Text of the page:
Prior to NYSC, I had never been on a long road trip. My journeys ranged from fifty minutes to two hours; mostly from Ibadan to Ago Iwoye and occasionally to other states. I had always wanted to go on a long road trip ever since I read a story in an old English Language textbook of a Nigerian family that drove around Nigeria in their car. So when I got my posting letter and saw Sokoto on it, I was excited. Finally! My road trip was going to happen. I had read so many accounts of people who travelled across the country and watched the terrain gradually change. Now it was my turn! I also googled fun places to go in Sokoto and made a mental list to visit them when I got there.
I got my posting letter on Monday, April 16 and was to be in camp on Thursday. My dad told me that Sokoto was about a day’s journey by road and I most likely would be stressed and so gave me the option of flying. I was too excited at the prospects of a journey by road, so I turned down the option of a flight. My dad was amused when I said no over the phone. He thought I probably didn’t hear him well.
“Hello? Did you hear me? There’s a flight for Wednesday. Should I buy you a ticket?”
“Uh…no. I want to experience a long road journey.”
“Eh ehn? Are you sure? Okay o. I hope you will enjoy it o.”
When I booked my seat at a bus company and was told that my journey would be about 18 hours; I didn’t think much of it. However, by Tuesday, as I studied the map and saw how far Sokoto is from Ibadan, my excitement began to ebb. I delayed packing because I thought that way, Wednesday would never come and I would not have to leave home. I even told my mum I no longer wanted to serve. Sokoto was so far away and I could not always shuttle back and forth like I do between Ibadan and Ago Iwoye.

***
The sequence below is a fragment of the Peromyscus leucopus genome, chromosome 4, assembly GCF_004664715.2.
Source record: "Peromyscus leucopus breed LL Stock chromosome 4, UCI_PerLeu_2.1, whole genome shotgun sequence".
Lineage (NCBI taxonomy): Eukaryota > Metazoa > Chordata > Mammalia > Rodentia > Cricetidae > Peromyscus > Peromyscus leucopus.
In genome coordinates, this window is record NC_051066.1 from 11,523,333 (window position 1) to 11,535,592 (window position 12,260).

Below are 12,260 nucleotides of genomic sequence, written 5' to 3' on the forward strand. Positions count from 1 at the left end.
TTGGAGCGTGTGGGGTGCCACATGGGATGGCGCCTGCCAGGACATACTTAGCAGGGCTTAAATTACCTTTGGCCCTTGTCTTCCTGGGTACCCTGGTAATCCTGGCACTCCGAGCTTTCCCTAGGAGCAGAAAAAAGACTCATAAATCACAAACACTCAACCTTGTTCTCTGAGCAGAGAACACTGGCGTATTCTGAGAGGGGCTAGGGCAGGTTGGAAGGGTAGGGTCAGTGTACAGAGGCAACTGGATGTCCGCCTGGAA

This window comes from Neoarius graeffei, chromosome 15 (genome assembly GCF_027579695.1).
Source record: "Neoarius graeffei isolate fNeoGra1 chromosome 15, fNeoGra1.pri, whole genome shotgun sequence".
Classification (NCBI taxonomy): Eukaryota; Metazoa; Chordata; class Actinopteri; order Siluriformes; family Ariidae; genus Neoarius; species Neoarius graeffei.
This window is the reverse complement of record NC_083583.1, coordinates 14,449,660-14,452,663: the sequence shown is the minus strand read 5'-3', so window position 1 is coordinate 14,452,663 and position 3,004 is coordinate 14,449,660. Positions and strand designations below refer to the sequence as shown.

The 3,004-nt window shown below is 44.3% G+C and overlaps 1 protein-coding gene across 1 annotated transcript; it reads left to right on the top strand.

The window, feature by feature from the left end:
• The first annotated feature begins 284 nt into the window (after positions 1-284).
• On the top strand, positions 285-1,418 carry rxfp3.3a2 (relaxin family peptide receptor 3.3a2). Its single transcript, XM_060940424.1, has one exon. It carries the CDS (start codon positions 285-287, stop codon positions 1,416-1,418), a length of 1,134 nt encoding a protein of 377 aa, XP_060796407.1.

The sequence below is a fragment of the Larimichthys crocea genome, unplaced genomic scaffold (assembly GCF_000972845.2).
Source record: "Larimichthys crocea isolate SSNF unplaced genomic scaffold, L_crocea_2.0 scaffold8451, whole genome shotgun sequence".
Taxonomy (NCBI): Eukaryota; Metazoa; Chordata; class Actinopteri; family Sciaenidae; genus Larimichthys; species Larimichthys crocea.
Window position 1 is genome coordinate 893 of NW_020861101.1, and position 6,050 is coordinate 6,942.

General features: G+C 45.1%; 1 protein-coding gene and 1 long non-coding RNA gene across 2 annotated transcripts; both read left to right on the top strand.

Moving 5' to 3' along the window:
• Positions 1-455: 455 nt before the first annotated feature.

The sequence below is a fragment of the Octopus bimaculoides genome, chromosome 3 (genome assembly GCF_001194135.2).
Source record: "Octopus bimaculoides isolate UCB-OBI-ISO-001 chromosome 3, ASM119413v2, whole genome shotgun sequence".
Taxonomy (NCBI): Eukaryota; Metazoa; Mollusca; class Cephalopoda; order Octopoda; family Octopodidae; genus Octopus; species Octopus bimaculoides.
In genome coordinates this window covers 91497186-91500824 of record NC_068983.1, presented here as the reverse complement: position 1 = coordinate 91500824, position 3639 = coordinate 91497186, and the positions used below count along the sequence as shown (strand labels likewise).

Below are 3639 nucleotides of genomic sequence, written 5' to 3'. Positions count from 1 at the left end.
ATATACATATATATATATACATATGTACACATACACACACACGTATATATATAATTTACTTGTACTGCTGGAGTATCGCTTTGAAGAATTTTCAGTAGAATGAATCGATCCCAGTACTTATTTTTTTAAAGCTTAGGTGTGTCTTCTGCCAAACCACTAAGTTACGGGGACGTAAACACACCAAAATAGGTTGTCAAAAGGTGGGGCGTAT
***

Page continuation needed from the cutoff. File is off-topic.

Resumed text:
The arrows show my home down in Oyo state, and Sokoto state way up.
By nightfall, I knew I had to start packing if I wanted to get to the bus station early. As I packed everything I would need for one year away from home- because my parents said they don’t want me travelling so often- I got even sadder. I hugged my mum multiple times, because I knew I would not see her for a long time. She did most of the packing, arranging clothes and foodstuff and books in my bag as I handed them to her. When it was time to zip the bag up, it was too full and I had to sit on it for my mum to zip it up. 😝
We got to the bus station by 5:20 am because we had been told the bus would move by six. I didn’t leave Ibadan till ten, but that is a story for another day. Let me just summarize that for now and say, not every business that has an office and a staff is reliable. I booked my trip with this company because they had a office and could be tracked in case something happened; but they disappointed us in the end.